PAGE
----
Part of this growth was figuring out how to utilize repetition for stronger bridges and setting the mood. “Conditioned Liberty” utilizes this with looping solos, pressing harder kicks and lashes to follow that. On the smoother side of things, we also get songs like “Altered Reality” that drive the repetitive licks into a rhythm-dense tune. That then allows room for more vocal clarity, which has such a nasty snarl. This song in particular has a rather steady backbone, so it’s a neat contrast.
Written by: The Administrator
Riddle me this: does anyone with a love of thrash and/or speed metal really require any sort of ulterior recommendation in order to take a new thrash and/or speed release out for a quick spin? It's a genre that plays fast 'n' loose by definition, so take our stuffy two cents on this split with a grain of salt.
Intro adequately dispensed with, let's dive right into that oh-so-sweet Speed Armageddon. Are ye familiar with Wraith and Bastardizer? If no, you probably should be. Wraith, for one, took my personal 2019 Albums of the Year list by storm with their stellar sophomoric Absolute Power. Said album was (and is) an absolute barn-burner of an effort, characterized by a pedal-to-the-metal approach to wild riffage and wilder vocals. In our review, I stated that "I went into Absolute Power expecting an absolute ripper, and that's exactly what I got." Hold that thought for later, cuz' spoiler: I feel the same exact way in regards to this split. Bastardizer is an outfit I have admittedly less experience with, although a dive into their discography has resulted in some sustained headbanging 'round these parts. These Aussies traditionally lean a little more into the thrash 'n' roll side of the spectrum--rollicking and high-octane momentum abounds, with gritty aggression that's a little more Midnight and a little less Deathhammer. Bottom line is that both acts are choice cuts in the speed/thrash arena, and this 15 minute collaboration is but another feather in their respective caps.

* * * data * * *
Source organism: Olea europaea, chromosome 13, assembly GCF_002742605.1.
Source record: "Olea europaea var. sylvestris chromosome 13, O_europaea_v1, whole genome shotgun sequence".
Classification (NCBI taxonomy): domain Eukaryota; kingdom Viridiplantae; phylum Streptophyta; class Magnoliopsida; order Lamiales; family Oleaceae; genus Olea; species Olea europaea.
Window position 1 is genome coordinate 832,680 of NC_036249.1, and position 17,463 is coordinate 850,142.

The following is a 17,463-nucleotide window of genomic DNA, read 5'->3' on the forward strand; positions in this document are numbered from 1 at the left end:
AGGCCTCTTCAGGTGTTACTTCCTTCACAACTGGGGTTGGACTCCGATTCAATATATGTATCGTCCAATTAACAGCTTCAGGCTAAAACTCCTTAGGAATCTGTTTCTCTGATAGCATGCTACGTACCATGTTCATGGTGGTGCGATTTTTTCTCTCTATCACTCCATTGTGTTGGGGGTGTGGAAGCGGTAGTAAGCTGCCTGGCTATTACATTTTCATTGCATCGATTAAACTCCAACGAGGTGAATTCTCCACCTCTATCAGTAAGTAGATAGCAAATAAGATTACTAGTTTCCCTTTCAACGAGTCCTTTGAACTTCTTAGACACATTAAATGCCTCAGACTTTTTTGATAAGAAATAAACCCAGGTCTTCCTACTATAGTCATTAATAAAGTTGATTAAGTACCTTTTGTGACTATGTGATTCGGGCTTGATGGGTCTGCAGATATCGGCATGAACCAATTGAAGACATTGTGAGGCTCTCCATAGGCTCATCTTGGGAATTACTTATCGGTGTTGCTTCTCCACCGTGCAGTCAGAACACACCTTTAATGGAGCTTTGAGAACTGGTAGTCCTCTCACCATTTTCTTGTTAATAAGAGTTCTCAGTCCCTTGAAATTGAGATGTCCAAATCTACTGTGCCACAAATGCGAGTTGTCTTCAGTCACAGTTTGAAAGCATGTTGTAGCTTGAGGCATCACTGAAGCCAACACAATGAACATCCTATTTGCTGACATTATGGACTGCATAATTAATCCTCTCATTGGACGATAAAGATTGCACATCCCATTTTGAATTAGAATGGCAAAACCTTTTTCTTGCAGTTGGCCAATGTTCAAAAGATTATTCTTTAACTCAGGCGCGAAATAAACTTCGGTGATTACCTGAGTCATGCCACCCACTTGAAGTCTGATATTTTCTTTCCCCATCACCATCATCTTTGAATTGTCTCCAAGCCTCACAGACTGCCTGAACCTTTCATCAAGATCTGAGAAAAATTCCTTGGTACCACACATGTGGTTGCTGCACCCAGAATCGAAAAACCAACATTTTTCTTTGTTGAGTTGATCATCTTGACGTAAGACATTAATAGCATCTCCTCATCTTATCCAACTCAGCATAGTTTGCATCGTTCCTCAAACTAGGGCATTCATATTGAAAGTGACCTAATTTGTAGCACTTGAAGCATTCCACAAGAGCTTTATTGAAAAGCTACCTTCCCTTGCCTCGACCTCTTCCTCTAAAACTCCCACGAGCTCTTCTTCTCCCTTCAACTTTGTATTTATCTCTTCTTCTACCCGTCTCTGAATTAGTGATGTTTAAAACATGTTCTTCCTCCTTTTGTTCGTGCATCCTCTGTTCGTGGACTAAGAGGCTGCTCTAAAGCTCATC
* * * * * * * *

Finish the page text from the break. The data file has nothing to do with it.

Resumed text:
Written by: Blackie Skulless
Bursting out of Belgium comes Evil Invaders, one of those bands that teeters the lines of thrash and speed metal that took form a little over a decade ago. Their latest album Feed Me Violence dropped back in 2017, and has since ended up being a total grower of a record. I say that because it starts out sounding like your typical speed metal that tries to rip-off Painkiller riffs with dashes of Overkill-isms. Before too long, they prove themselves otherwise.